Calendar

Apr
3
Fri
Colloquium Thesis Defense: Jeremy Emmett
Apr 3 @ 3:15 pm – 4:15 pm
Colloquium Thesis Defense: Jeremy Emmett @ Online

Dependence upon Obliquity of the Formation of Martian PLD Vertical Structure

Jeremy Emmett, NMSU

Mars’ polar layered deposits (PLD) are comprised of layers of varying dust-to-water ice volume mixing ratios (VMR) that are thought to record astronomically-forced climatic variation over Mars’ recent orbital history. Retracing the formation history of these layers by quantifying the sensitivity of polar rates of deposition to astronomical forcing may be critical for the interpretation of this record. Using a Mars global climate model (GCM), we investigate the sensitivity of annual polar water ice and dust surface deposition to a variety of obliquity and surface water ice source configurations at zero eccentricity that may provide a reasonable characterization of the evolution of the PLD during recent low-eccentricity epochs. The GCM employs a fully interactive dust lifting/transport scheme and accounts for dust-and-water physics coupling effects on the transport and deposition of water ice and dust. GCM results suggest that snowfall in the form of water ice-nucleated dust particles generally provides the greatest contribution to both water ice and dust deposition on the polar surfaces, suggesting that dust-and-water physics coupling is an important consideration in the modelling of PLD layer formation processes. Under a range of tested obliquities (15° – 35°), predicted net annual accumulation rates range from -1 mm/yr to +14 mm/yr for water ice and from 0.005 – 0.57 mm/yr for dust. When these GCM-derived accumulation rates are ingested into an integration model that simulates polar accumulation of water ice and dust over five consecutive obliquity cycles (~700 thousand years) during a low eccentricity epoch, select integration model simulations predict combined north polar water and dust accumulation rates that correspond to the observationally-inferred average growth rate of the north PLD (0.5 mm/yr) over its ~5 million year formation history. These integration model simulation results are characterized by net water transfer from the south to the north polar region. In the north, a ~230 m-thick deposit is accumulated over ~700 thousand years. Three types of layers are produced per obliquity cycle: a ~30 m-thick dust-rich (20 – 30% dust volume mixing ratio) layer that forms at high obliquity when both water ice and dust deposition rates are large, a ~0.5 m-thick dust lag deposit (pure dust) that forms at low obliquity when net removal of water ice occurs, and two ~10 m-thick dust-poor (~3%) layers that separate the dust rich layers and form when obliquity is increasing or decreasing. The ~30 m-thick dust-rich layer is reminiscent of a ~30 m scale length feature derived from analysis of visible imagery of north PLD vertical structure. This work demonstrates the capability of obliquity variations to produce PLD stratigraphy reminiscent of observed PLD structure when water and dust deposition are interactively coupled.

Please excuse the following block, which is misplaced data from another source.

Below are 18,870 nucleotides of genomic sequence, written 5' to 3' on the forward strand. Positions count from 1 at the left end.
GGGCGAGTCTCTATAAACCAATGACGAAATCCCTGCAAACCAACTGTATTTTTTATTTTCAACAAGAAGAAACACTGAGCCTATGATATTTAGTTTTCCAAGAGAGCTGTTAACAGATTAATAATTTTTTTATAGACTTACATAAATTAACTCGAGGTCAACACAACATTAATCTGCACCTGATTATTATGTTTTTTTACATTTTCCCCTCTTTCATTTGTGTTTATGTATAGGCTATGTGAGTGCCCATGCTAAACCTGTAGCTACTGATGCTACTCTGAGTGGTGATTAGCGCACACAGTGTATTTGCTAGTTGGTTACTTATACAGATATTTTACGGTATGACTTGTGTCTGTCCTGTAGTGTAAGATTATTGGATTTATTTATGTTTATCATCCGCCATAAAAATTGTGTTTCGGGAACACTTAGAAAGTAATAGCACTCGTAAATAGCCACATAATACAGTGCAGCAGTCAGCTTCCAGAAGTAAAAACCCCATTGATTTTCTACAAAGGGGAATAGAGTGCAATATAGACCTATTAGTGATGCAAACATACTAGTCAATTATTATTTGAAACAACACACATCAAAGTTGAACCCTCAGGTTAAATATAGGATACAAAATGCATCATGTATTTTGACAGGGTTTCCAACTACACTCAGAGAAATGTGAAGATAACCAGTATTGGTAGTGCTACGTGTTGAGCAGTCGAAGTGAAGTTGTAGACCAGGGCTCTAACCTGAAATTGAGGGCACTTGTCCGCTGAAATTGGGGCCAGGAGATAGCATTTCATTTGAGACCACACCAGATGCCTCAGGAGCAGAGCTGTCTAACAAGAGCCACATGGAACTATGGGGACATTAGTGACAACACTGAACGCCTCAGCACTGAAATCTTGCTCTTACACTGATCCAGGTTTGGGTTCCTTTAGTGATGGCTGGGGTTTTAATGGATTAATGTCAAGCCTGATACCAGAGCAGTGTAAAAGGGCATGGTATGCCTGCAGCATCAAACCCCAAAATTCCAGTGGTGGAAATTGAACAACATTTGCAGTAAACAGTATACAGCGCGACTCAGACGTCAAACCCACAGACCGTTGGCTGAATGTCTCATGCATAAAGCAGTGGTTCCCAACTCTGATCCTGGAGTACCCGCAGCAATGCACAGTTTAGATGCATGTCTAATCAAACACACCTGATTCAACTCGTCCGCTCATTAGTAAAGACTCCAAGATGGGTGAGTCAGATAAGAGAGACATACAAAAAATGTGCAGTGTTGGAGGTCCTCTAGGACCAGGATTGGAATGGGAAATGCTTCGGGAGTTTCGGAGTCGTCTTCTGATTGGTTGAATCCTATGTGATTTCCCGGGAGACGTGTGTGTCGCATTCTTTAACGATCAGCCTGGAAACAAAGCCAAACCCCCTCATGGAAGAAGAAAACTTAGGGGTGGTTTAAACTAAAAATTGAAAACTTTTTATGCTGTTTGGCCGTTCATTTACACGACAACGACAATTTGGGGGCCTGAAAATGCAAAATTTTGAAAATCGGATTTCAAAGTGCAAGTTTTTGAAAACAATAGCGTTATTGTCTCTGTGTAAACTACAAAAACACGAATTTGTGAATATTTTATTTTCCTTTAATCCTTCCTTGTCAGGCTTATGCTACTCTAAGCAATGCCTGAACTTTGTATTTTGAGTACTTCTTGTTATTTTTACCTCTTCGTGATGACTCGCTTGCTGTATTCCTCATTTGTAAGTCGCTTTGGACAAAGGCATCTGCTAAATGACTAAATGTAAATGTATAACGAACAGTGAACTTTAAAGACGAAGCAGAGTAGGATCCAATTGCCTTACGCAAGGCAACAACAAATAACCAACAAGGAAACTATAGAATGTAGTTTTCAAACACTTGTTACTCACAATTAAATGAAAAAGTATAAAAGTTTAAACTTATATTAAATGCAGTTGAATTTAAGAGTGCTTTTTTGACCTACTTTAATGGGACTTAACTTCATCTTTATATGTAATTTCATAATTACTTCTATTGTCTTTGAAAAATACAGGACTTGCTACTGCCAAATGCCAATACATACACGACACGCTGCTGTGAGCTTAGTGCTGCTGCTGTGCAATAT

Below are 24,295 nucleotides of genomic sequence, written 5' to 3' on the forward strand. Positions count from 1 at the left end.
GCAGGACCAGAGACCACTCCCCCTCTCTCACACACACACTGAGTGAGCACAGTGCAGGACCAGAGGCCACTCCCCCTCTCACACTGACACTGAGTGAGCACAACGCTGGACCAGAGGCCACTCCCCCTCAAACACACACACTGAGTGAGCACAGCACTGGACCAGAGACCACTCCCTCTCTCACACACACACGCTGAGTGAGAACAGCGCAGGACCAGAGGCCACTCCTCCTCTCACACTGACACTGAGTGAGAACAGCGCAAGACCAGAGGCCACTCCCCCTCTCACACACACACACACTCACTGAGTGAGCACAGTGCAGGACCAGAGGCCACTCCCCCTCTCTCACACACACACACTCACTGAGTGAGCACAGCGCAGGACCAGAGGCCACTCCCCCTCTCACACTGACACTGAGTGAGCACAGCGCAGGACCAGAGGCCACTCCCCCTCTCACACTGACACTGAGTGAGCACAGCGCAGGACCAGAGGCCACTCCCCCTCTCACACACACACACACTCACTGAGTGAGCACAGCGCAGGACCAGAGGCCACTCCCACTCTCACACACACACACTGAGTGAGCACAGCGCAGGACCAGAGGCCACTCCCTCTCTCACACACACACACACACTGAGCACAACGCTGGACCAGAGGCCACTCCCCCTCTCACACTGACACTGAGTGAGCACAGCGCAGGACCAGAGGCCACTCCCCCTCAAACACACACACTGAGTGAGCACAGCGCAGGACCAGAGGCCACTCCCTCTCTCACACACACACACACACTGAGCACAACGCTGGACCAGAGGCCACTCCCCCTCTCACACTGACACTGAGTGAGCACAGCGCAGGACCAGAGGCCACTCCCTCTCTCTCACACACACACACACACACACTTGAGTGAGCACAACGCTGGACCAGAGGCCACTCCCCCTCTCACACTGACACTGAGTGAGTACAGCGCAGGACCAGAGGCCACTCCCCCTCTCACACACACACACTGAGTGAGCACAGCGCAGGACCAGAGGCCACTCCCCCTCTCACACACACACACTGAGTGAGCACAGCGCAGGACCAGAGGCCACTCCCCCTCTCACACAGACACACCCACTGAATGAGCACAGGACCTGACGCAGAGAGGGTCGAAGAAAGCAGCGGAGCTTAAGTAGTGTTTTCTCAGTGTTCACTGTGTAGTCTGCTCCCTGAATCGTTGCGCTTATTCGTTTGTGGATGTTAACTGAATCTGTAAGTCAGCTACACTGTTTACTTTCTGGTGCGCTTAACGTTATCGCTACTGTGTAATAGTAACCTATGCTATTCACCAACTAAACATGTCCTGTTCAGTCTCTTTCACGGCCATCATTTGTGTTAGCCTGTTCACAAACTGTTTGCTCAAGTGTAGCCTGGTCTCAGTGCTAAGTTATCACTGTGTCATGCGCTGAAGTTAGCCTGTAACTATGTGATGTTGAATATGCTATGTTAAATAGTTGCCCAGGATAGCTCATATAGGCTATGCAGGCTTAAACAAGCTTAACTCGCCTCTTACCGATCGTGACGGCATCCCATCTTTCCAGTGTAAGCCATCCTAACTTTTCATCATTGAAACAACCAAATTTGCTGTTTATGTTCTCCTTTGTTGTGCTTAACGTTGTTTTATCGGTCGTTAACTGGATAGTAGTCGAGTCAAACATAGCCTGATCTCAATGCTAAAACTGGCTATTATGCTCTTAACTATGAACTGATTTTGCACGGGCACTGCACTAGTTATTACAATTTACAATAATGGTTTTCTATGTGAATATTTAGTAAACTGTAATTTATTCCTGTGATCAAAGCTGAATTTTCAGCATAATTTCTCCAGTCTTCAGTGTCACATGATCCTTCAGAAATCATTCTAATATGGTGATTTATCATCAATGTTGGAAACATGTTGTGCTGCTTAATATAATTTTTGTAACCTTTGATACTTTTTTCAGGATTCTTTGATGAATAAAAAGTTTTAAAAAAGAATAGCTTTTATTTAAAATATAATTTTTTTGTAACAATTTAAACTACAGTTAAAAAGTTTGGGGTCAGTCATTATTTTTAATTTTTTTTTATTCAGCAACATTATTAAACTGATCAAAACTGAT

Apr
10
Fri
No Colloquium – Spring Holiday
Apr 10 @ 3:15 pm – 4:15 pm
No Colloquium - Spring Holiday @ BX102

Colloquium Title

Colloquium Speaker Name, Affiliation

Abstract text

Apr
14
Tue
PDS Atmospheres Node meeting
Apr 14 @ 2:00 pm – 3:00 pm
Apr
17
Fri
Colloquium: Fuyan Bian (remote)
Apr 17 @ 3:15 pm – 4:15 pm
Colloquium: Fuyan Bian (remote) @ BX102

 Evolution of Ionized Interstellar Medium across Cosmic Time

Fuyan Bian, European Southern Observatory

The ionized interstellar medium (ISM) provides essential information on the star-forming environments, metal enrichment, and underlying ionizing radiation field in galaxies. It is crucial to understand how the ionized ISM evolves with Cosmic time. In this talk, I will present a sample of local galaxies that closely resemble the properties of high-redshift galaxies at high redshift. These local analogs of high-redshift galaxies provide a unique local laboratory to study high-redshift galaxies. I will discuss how to use these analogs to improve our understanding of the high-redshift metallicity empirical calibrations and physical mechanism(s) to drive the evolution of optical diagnostics lines from high redshift to low redshift.

Apr
20
Mon
Cappuccino Talk: Valentina D’Odorico
Apr 20 @ 9:00 am – 10:00 am
Cappuccino Talk: Valentina D'Odorico @ Online

The role if the intergalactic medium in the baryon cycle

Valentina D’Odorico, INAF Osservatorio Astronomico di Trieste

The intergalactic medium (IGM) plays a relevant role in galaxy evolution being the reservoir of gas for star formation and, at the same time, collecting the products of star formation ejected from galaxies. The IGM is studied mainly in absorption, in the spectra of high redshift bright objects. In this talk, I will briefly review the recent development in the study of the IGM, in particular the determination of its metal enrichment, in the context of the baryon cycle in galaxies. I will focus my presentation on the high redshift regime, reaching the epoch of reionization, where strong constraints are set to the models of galaxy evolution.

Apr
24
Fri
Colloquium: Sebastiaan Krijt (Host: Wladimir Lyra)
Apr 24 @ 3:15 pm – 4:15 pm
Colloquium: Sebastiaan Krijt (Host: Wladimir Lyra) @ BX102

Colloquium Title

Sebastiaan Krijt (University of Arizona)

Abstract text

Apr
28
Tue
PDS Atmospheres Node meeting
Apr 28 @ 2:00 pm – 3:00 pm
May
1
Fri
Colloquium: Christina Richey (Host: Jodi Berdis)
May 1 @ 3:15 pm – 4:15 pm
Colloquium: Christina Richey (Host: Jodi Berdis) @ BX102

Colloquium Title

Colloquium Speaker Name, Affiliation

Abstract text

May
8
Fri
Colloquium: Ilaria Pascucci (Host: Wladimir Lyra)
May 8 @ 3:15 pm – 4:15 pm
Colloquium: Ilaria Pascucci (Host: Wladimir Lyra) @ BX102

Colloquium Title

Ilaria Pascucci, LPL/University of Arizona

Abstract text

May
12
Tue
PDS Atmospheres Node meeting
May 12 @ 2:00 pm – 3:00 pm